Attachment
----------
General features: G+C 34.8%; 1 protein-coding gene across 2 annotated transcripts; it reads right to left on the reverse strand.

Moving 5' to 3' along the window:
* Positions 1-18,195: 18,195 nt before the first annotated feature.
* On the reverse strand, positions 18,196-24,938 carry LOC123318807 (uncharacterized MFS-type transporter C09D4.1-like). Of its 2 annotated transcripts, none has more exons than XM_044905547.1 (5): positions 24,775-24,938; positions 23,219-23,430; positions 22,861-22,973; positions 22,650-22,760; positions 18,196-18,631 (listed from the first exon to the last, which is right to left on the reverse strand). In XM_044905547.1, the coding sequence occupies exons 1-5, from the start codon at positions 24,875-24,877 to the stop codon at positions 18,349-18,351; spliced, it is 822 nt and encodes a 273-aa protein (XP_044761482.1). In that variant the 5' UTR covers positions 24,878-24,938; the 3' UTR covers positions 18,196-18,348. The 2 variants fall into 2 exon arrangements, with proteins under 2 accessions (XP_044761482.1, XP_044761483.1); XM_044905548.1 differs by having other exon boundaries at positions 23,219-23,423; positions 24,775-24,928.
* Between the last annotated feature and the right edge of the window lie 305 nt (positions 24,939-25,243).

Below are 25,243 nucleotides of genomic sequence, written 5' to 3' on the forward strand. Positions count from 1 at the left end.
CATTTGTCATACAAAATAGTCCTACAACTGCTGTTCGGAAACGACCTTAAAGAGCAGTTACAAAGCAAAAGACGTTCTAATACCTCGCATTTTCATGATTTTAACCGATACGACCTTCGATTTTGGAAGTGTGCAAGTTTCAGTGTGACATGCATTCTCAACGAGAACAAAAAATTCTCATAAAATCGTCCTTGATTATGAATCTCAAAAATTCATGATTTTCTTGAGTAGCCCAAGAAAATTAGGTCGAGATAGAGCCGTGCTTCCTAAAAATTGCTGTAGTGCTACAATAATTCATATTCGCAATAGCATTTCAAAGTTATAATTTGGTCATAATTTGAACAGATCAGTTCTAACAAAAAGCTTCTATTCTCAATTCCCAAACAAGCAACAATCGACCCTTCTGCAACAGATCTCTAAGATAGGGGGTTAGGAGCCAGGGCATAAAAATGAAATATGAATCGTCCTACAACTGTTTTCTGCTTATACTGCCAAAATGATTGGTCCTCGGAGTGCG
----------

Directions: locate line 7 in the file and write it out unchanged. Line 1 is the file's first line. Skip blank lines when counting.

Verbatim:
CATTTGTCATACAAAATAGTCCTACAACTGCTGTTCGGAAACGACCTTAAAGAGCAGTTACAAAGCAAAAGACGTTCTAATACCTCGCATTTTCATGATTTTAACCGATACGACCTTCGATTTTGGAAGTGTGCAAGTTTCAGTGTGACATGCATTCTCAACGAGAACAAAAAATTCTCATAAAATCGTCCTTGATTATGAATCTCAAAAATTCATGATTTTCTTGAGTAGCCCAAGAAAATTAGGTCGAGATAGAGCCGTGCTTCCTAAAAATTGCTGTAGTGCTACAATAATTCATATTCGCAATAGCATTTCAAAGTTATAATTTGGTCATAATTTGAACAGATCAGTTCTAACAAAAAGCTTCTATTCTCAATTCCCAAACAAGCAACAATCGACCCTTCTGCAACAGATCTCTAAGATAGGGGGTTAGGAGCCAGGGCATAAAAATGAAATATGAATCGTCCTACAACTGTTTTCTGCTTATACTGCCAAAATGATTGGTCCTCGGAGTGCG